Gold News

Gold Price Rallies, Silver Rebounds as Commodities Add 'Geopolitical Appeal' to Inflation Hedges

GOLD PRICES rose Tuesday as London and New York returned from long holiday weekends, regaining $25 of the $60 per Troy ounce lost last week as industrial commodities also rallied but global stock and bond markets slipped, edging longer-term interest rates higher.
With the Dollar holding near 2-week lows on the currency market despite weakening expectations for a cut to Federal Reserve interest rates anytime soon, the price of gold reached $2360 with a gain for US investors of 1.1%.
But the UK gold price in Pounds per ounce rallied only 0.8% to £1847 while the price of wholesale bullion in Euro terms added 0.9% to €2170.
Silver meantime rebounded alongside copper and crude oil, rising back above $32 per Troy ounce – less than 50 cents off last week's new 12-year highs – after trading volumes in China's silver markets leapt overnight, more than doubling from Monday's level on the Shanghai Gold Exchange and rising by almost 2/3rds on the Shanghai Futures Exchange.
"Commodities such as oil and gold remain potentially helpful geopolitical hedges," says a note from Swiss bank and London bullion clearing member UBS, noting fresh Middle East violence and tensions.
While the broad commodity complex has already gained over 10% in 2024, "we retain a positive outlook...based on fundamentals as well. Overall, likely lower US interest rates this year and a modest restocking cycle bode well for a more sustained upturn in global industrial activity."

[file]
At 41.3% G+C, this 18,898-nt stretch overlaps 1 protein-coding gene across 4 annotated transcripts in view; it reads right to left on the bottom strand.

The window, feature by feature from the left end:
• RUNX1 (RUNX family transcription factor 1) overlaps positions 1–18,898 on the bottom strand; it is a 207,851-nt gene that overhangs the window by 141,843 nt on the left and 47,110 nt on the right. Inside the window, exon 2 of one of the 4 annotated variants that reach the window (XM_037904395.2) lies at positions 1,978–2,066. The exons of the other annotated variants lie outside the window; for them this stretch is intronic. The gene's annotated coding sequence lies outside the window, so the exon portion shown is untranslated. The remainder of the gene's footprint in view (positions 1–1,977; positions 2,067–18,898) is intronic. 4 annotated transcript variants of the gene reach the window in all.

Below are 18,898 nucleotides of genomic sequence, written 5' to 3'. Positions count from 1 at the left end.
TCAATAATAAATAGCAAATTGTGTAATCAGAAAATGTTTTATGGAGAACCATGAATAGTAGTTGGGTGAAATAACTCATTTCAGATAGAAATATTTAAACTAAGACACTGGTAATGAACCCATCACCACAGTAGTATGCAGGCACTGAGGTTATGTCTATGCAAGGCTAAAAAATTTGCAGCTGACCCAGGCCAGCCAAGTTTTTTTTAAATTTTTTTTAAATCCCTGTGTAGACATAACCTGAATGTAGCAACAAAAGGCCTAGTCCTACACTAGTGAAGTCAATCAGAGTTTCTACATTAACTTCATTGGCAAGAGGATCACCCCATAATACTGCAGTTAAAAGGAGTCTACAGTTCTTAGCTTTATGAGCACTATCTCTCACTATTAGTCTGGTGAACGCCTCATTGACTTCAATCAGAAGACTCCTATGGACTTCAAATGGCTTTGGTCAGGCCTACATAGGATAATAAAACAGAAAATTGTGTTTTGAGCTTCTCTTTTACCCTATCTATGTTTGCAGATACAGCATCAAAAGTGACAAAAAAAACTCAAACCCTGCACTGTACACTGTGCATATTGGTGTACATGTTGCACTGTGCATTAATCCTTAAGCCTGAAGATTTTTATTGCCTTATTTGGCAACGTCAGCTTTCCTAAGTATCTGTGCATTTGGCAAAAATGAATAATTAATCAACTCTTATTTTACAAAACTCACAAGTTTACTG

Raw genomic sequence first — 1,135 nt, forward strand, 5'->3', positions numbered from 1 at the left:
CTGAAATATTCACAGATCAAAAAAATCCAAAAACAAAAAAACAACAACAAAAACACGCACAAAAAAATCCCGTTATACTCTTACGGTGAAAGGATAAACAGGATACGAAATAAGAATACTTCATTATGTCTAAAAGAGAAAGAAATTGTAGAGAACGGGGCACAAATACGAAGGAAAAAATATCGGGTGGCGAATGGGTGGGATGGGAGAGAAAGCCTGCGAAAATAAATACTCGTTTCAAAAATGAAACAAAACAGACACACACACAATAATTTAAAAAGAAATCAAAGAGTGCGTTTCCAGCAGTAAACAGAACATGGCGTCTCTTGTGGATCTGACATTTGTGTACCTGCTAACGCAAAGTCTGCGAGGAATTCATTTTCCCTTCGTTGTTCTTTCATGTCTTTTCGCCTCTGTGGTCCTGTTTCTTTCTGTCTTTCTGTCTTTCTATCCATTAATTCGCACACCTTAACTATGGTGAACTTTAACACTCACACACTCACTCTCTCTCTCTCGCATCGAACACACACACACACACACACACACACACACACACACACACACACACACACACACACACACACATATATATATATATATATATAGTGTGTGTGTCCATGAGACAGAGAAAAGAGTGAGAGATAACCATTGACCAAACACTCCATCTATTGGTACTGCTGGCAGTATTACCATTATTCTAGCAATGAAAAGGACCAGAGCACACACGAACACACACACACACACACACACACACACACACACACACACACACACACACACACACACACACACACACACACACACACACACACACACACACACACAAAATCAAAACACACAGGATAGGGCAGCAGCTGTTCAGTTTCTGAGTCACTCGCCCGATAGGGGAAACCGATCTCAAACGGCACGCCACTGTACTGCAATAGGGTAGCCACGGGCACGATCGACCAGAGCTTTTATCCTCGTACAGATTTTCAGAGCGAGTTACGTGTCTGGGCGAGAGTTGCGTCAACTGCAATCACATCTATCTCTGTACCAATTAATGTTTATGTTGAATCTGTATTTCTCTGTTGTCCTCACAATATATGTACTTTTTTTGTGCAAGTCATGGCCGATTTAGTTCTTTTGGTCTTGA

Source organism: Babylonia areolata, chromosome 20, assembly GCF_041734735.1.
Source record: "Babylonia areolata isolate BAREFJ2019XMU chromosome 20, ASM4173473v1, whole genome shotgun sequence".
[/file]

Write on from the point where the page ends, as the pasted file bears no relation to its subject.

Reviewing the Federal Reserve's pandemic stimulus policy today, "The FOMC would likely have benefited from [choosing] to begin tapering and subsequently end asset purchases in 2021 given the signs of emerging inflationary pressures," said Fed governor Michelle Bowman at a conference on monetary policy hosted by the Bank of Japan in Tokyo.
Quantitative easing following the Covid pandemic didn't end until April 2022, by which point US inflation on the core PCE measure – expected to have held last month at an annual pace of 2.8% in new data due Friday – had already edged back from that January's 4-decade peak.
Chart of Federal Reserve's total assets vs. core PCE inflation. Source: St.Louis Fed
"The use of 'transitory' to describe inflation stayed in the FOMC statement far too long, given economic conditions," added Bowman's fellow 'hawk' and 2024 voting member Loretta Mester, President and CEO of the Cleveland Fed, speaking at the same event Tuesday morning.
The word 'transitory' wasn't fully "retired" from Fed statements until December 2021, when the US central bank began moves to start tapering the size of its monthly QE bond purchases.
Ahead of the Fed's next policy meeting in 2 weeks' time, betting on US interest rates now puts a near 1% chance on the central bank raising its key policy rate from today's 2-decade high of 5.33%.